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Birmingham students write letter asking protesters ‘not to disturb us’

Birmingham students write letter asking protesters ‘not to disturb us’

Letter from Birmingham students about protests

Following weeks of protests outside Anderton Park Primary School in Birmingham, UK, two students at the school wrote a letter to protesters requesting they no longer ‘disturb’ their lessons.

Controversy initially broke out in January when parents began protesting Parkfield Community School teaching LGBTI-inclusive lessons.

As protests and back-and-forths about LGBTI lessons continued, four more schools in the city suspended teaching these lessons. The protests and contentious debate has continued, with MPs getting in the fray and voicing opinions either for or against the lessons.

The latest development involves a handwritten letter from two students at Anderton Park, one of the schools affected by the protests.

Head teacher Sarah Hewitt-Clarkson tweeted out the letter on Wednesday (22 May).

The letter reads: ‘We are unhappy because you are being rude to all of the students and teachers, especially our headteacher.

‘So please don’t disturb us when we are trying to learn and don’t lie to us. Thank you.’

Many of the protests in the Muslim-majority area stem from believing children are too young to learn about LGBTI topics, or that LGBTI topics contrast with Islamic teachings.

Others, however, including LGBTI advocates and Muslim LGBTI groups, have condemned the protests, saying they don’t represent Birmingham or Muslims.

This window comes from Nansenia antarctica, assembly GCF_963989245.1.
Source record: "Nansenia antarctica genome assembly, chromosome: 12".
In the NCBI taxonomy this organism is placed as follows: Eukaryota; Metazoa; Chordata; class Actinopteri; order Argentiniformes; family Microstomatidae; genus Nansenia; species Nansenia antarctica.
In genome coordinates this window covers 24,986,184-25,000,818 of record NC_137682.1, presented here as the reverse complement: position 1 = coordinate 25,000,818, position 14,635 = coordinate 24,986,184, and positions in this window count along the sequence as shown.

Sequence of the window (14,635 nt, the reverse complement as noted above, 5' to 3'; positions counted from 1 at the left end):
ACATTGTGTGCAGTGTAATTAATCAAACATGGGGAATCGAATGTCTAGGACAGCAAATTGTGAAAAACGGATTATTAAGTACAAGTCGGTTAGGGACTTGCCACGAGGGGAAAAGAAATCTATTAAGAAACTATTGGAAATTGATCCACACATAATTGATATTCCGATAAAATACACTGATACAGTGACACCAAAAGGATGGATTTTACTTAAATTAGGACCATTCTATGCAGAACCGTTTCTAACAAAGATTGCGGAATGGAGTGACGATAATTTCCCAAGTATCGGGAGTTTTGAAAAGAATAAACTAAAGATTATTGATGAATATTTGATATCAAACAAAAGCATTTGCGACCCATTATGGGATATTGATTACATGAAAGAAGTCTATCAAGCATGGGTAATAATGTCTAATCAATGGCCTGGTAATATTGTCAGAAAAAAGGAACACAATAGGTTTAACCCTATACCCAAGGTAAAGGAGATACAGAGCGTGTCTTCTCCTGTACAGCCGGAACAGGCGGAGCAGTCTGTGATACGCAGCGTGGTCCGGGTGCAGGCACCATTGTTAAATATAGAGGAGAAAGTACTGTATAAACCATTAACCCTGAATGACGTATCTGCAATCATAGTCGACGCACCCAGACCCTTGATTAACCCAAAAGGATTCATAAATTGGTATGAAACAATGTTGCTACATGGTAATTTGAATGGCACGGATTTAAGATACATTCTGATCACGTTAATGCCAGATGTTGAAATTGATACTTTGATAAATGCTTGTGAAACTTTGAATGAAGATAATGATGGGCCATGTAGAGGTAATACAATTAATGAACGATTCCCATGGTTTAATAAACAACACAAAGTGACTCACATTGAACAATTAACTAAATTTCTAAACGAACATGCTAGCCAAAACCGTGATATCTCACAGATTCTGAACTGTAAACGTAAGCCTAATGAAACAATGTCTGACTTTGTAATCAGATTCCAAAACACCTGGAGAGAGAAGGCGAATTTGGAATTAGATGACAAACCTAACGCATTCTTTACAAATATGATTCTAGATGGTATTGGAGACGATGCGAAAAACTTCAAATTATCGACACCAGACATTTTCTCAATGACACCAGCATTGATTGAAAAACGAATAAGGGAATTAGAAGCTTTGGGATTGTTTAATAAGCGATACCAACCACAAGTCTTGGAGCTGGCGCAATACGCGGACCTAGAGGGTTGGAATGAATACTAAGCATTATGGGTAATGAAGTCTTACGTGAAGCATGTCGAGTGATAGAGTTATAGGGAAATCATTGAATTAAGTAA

‘Stay strong and stay compassionate’

Gay singer k.d. lang sent a message of support to Andrew Moffat, the teacher at the center of the controversy, who led the No Outsiders program.

‘I would tell him to stay strong and stay compassionate to the other side,’ she said in a statement.

‘It all goes wrong when you see your opposition as enemies, when it’s just a matter of education and openness. I know that in the face of that hatred it does get very difficult at times to stay compassionate, but everyone has their reasons for what they believe. You have to stay open, as hard as it is. Hate is a powerful weapon, so you have to be super flexible to absorb the impact.’

Lang came out as a lesbian in 1992 and said people picketed the Grammys after. She had to be strong during that time and now encourages Moffat to do the same.

See also

Queer comedian Joe Lycett slams Birmingham MP

Labour MP confronts anti-LGBTI protester as ‘hundreds’ boycott school

Anti-LGBTI protesters allegedly egg activists outside school